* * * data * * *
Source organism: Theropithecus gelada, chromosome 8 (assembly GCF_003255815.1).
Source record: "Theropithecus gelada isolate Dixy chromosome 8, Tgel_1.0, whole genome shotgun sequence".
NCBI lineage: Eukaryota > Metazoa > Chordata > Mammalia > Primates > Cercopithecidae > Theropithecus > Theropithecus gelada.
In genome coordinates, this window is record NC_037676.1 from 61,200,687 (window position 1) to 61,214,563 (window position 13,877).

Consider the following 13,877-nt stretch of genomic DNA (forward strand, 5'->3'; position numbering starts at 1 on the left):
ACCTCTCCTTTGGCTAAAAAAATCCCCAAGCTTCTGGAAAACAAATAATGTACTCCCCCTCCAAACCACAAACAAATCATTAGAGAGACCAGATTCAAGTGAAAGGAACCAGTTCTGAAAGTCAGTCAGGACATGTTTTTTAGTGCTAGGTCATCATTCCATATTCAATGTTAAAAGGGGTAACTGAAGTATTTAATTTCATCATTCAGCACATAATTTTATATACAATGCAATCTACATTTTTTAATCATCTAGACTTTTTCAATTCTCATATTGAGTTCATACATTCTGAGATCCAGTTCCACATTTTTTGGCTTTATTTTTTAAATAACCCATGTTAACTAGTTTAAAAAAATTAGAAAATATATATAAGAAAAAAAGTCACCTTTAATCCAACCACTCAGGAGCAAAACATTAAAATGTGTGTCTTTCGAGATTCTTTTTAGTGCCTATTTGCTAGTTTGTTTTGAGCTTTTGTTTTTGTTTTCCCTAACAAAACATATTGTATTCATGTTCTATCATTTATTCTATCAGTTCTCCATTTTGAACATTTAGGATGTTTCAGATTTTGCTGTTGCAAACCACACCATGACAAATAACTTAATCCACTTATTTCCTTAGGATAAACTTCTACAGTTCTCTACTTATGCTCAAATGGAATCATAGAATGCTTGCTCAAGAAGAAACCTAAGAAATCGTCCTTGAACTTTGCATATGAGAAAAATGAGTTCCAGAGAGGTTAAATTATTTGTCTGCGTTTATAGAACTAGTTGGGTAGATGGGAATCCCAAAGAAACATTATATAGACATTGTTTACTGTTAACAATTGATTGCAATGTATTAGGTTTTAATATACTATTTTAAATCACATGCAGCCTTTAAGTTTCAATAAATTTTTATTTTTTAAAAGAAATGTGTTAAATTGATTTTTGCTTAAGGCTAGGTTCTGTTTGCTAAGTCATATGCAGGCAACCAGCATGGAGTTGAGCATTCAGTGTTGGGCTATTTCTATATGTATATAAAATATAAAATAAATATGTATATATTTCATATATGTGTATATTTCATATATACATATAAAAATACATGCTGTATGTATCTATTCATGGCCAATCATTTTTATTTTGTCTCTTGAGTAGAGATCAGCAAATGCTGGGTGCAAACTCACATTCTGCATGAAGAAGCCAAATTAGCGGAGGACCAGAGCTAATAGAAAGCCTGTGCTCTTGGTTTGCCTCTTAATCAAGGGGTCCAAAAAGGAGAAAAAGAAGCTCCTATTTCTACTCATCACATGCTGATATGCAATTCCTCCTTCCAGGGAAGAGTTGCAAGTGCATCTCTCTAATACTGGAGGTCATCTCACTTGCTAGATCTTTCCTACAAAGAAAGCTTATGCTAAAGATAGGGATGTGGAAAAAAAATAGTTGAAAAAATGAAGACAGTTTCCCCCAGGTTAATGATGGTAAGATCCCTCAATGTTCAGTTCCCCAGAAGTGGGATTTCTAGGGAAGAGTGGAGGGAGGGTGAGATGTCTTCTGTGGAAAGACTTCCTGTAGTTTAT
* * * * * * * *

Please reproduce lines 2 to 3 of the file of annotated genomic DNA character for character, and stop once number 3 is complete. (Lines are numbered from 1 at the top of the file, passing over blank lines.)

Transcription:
Source record: "Theropithecus gelada isolate Dixy chromosome 8, Tgel_1.0, whole genome shotgun sequence".
NCBI lineage: Eukaryota > Metazoa > Chordata > Mammalia > Primates > Cercopithecidae > Theropithecus > Theropithecus gelada.